The Orange County District Attorney’s Office and the city of Orange violated the U.S. Constitution by enforcing an anti-gang injunction without giving at least 50 county residents a chance to show they weren’t gang members, a federal appeals court ruled this week.
The ruling by the U.S. Ninth Circuit Court of Appeals means “the [district attorney] and other law enforcement agencies can no longer go behind closed doors and unilaterally decide who is a gang member,” said Belinda Escobosa Helzer, director of the American Civil Liberties Union of Southern California’s Orange County office, one of the groups that asked for the decision.
The decision, handed down Tuesday, could have broad implications, according to the opinion and those who sought the ruling, because gang injunctions in general have been used by prosecutors in California since 1987.
“Our question concerns not the substance of such orders but the procedures constitutionally required before individuals denied the opportunity to defend against imposition of the order against them can be subjected to it,” wrote Circuit Judge Marsha S. Berzon.
“Although California courts have grappled for more than twenty-five years with various substantive and procedural issues posed by anti-gang injunctions, no court — either state or federal — has previously addressed the particular due process issue presented here.”
A news release quoted ACLU of Southern California Senior Staff Attorney Peter Bibring:
It’s common practice in gang injunction cases for prosecutors to name only a gang as a defendant, obtain an injunction by default when no one shows up on behalf of the gang to contest the case and then to apply the injunction to anyone police or prosecutors think may be a gang member, without court approval or a chance for the supposed gang member to be heard. The Ninth Circuit’s ruling calls that practice into question.
In a separate concurring opinion, one federal judge took District Attorney Tony Rackauckas to task for making a “bad tactical decision” that unnecessarily cost Orange County taxpayers millions of dollars on the case.
Rackauckas’ office did not respond to requests for comment on the federal court decision.
The federal ruling was the second high-visibility legal setback for Rackauckas in the past two months and the third in a year.
In September, Rackauckas asked a Superior Court judge to dismiss all charges against a Saudi Arabian princess living in Irvine who had been accused by his office of human trafficking. Rackauckas made the request after determining the “evidence cannot support” the allegations, according to a story in The Orange County Register.
Last fall, a panel of Orange County Superior Court judges ruled the county was illegally banning registered sex offenders from parks because it was preempting state law and creating a confusing patchwork of local restrictions.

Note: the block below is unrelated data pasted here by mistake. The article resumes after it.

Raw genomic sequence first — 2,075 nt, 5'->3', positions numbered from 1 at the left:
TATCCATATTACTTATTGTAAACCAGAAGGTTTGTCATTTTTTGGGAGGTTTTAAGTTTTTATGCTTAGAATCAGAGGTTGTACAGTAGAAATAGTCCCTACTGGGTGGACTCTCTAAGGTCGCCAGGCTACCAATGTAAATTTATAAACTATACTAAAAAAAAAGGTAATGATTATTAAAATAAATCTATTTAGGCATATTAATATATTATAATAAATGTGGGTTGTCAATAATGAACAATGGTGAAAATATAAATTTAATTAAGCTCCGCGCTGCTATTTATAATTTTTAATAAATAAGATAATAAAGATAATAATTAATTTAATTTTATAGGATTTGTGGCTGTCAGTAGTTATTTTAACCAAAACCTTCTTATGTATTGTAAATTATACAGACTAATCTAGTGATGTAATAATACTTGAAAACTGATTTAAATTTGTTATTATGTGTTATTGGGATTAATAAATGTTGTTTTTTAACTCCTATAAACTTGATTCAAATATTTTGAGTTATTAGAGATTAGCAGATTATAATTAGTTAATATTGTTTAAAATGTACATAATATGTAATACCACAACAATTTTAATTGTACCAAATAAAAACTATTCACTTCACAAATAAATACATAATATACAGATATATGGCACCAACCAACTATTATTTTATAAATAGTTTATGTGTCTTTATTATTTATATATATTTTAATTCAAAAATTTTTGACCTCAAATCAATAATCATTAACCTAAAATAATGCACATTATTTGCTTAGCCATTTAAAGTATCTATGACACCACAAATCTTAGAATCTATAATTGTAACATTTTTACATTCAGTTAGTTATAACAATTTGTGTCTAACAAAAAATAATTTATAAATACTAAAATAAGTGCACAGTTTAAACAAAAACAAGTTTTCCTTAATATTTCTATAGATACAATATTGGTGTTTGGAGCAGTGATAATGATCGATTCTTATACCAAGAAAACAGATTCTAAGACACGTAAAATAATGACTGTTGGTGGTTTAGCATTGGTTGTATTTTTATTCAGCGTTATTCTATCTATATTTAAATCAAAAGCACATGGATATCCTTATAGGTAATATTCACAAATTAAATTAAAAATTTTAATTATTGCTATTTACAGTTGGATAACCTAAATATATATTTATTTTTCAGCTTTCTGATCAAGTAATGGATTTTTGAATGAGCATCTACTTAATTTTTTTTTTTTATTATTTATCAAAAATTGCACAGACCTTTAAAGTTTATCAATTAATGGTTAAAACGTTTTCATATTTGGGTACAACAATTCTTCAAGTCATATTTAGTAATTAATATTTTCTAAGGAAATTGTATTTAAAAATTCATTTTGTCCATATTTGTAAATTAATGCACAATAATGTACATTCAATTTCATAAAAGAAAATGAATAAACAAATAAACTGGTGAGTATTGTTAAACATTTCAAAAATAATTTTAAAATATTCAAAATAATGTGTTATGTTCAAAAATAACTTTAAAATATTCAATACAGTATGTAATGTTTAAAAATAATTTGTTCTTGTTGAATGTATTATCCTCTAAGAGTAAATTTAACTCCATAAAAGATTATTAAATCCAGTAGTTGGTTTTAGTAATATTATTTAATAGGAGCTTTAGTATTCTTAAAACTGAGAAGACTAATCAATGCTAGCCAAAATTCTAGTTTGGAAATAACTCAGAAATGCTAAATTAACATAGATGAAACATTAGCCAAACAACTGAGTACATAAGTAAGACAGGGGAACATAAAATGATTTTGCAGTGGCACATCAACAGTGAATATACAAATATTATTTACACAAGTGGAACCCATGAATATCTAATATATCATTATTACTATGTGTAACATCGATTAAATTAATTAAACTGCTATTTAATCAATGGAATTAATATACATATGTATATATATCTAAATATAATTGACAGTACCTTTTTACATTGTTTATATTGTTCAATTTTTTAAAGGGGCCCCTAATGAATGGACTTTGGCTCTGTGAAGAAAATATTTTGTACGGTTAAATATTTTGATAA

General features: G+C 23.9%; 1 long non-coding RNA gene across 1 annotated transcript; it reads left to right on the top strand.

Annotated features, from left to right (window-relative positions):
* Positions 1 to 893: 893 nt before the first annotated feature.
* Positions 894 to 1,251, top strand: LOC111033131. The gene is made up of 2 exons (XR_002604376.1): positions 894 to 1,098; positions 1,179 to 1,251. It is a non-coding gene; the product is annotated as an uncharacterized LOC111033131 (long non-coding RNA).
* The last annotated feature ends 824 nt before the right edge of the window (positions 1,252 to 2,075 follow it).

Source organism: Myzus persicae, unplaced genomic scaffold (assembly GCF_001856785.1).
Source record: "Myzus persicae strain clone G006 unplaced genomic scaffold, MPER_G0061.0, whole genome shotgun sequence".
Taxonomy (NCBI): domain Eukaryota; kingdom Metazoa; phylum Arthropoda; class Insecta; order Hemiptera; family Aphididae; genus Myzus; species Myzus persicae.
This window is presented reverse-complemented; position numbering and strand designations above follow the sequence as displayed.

Rackauckas had persuaded the county to adopt the ban and then campaigned strenuously to have local cities adopt it.
The gang injunction case began in 2009 when the ACLU of Southern California and the Munger, Tolles & Olson law firm filed a class-action lawsuit against Rackaukas and the Orange Police Department.
The two law enforcement agencies had filed a gang injunction against 115 people, according to the ACLU news release, alleging they belonged to the Orange Varrio Cypress gang.
“When more than 50 people showed up in court to contest the allegations that they were not gang members, the [district attorney] dismissed them rather than try to prove the allegations,” the news release states.
Then, it asserted, the district attorney’s office and the Orange police obtained an anti-gang injunction against the gang and “enforced it against the people they dismissed.”
The very people the [district attorney] had dismissed from the gang injunction action were subjected to the gang injunction and in danger of arrest for a variety of everyday activities such as being in public after 10:00 p.m., associating with other people suspected of being gang members (including immediate family members) or being in a restaurant where alcohol is served.
The Ninth Circuit opinion declared that restricting what individuals may wear, with whom they may associate and when and where they can be in public areas places a “heavy burden” on basic freedoms protected by the U.S. Constitution.
The Ninth Circuit ruling “recognizes that determining who is and isn’t a gang member isn’t always easy, and police and prosecutors can get it wrong,” stated Joseph Ybarra, a partner with Munger, Tolles & Olson, in the news release. “That’s why the Constitution doesn’t leave it up to the whim of the government, but gives someone accused of being a gang member the right to be heard before his or her basic freedoms are restricted.”
Circuit Judge Richard C. Tallman separately wrote that he agreed with the decision of the other judges on the panel and called the Orange Varrio Cypress street gang “one of the most violent gangs in the City of Orange.”
But, he said, just because gang members may have gone to court to keep from being included in the anti-gang injunction didn’t justify dismissing them and then including them again under the injunction against the overall gang.
“In effect, the district attorney concluded it was costing too much to litigate against well-financed defense lawyers,” Tallman wrote. “Ironically, the taxpayers of Orange County now get to pick up a multi-million dollar tab for the litigation that ensued from the district attorney’s bad tactical decision.”